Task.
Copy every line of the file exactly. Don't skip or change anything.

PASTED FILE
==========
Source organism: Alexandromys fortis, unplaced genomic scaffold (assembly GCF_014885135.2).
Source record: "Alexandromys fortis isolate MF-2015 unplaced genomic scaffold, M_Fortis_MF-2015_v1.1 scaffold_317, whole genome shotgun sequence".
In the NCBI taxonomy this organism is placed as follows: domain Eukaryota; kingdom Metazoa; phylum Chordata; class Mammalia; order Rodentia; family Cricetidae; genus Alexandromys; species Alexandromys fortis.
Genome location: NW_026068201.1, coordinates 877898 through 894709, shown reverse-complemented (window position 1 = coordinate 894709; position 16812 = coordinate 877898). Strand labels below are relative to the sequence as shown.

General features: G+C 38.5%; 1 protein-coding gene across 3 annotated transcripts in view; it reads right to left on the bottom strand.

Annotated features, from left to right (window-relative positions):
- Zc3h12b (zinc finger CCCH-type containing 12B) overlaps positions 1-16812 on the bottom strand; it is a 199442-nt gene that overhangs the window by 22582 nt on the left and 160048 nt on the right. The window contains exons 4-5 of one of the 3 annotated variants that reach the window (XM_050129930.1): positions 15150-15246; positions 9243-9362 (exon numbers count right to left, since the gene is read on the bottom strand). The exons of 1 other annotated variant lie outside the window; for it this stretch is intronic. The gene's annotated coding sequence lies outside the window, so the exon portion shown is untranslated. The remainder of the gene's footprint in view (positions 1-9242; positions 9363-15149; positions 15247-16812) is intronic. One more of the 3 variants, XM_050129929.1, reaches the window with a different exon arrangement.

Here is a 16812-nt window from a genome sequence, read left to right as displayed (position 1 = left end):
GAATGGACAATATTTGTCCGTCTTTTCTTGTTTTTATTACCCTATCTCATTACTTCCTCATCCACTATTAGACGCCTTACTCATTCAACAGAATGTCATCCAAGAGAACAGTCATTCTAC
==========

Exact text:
Source organism: Alexandromys fortis, unplaced genomic scaffold (assembly GCF_014885135.2).
Source record: "Alexandromys fortis isolate MF-2015 unplaced genomic scaffold, M_Fortis_MF-2015_v1.1 scaffold_317, whole genome shotgun sequence".
In the NCBI taxonomy this organism is placed as follows: domain Eukaryota; kingdom Metazoa; phylum Chordata; class Mammalia; order Rodentia; family Cricetidae; genus Alexandromys; species Alexandromys fortis.
Genome location: NW_026068201.1, coordinates 877898 through 894709, shown reverse-complemented (window position 1 = coordinate 894709; position 16812 = coordinate 877898). Strand labels below are relative to the sequence as shown.

General features: G+C 38.5%; 1 protein-coding gene across 3 annotated transcripts in view; it reads right to left on the bottom strand.

Annotated features, from left to right (window-relative positions):
- Zc3h12b (zinc finger CCCH-type containing 12B) overlaps positions 1-16812 on the bottom strand; it is a 199442-nt gene that overhangs the window by 22582 nt on the left and 160048 nt on the right. The window contains exons 4-5 of one of the 3 annotated variants that reach the window (XM_050129930.1): positions 15150-15246; positions 9243-9362 (exon numbers count right to left, since the gene is read on the bottom strand). The exons of 1 other annotated variant lie outside the window; for it this stretch is intronic. The gene's annotated coding sequence lies outside the window, so the exon portion shown is untranslated. The remainder of the gene's footprint in view (positions 1-9242; positions 9363-15149; positions 15247-16812) is intronic. One more of the 3 variants, XM_050129929.1, reaches the window with a different exon arrangement.

Here is a 16812-nt window from a genome sequence, read left to right as displayed (position 1 = left end):
GAATGGACAATATTTGTCCGTCTTTTCTTGTTTTTATTACCCTATCTCATTACTTCCTCATCCACTATTAGACGCCTTACTCATTCAACAGAATGTCATCCAAGAGAACAGTCATTCTAC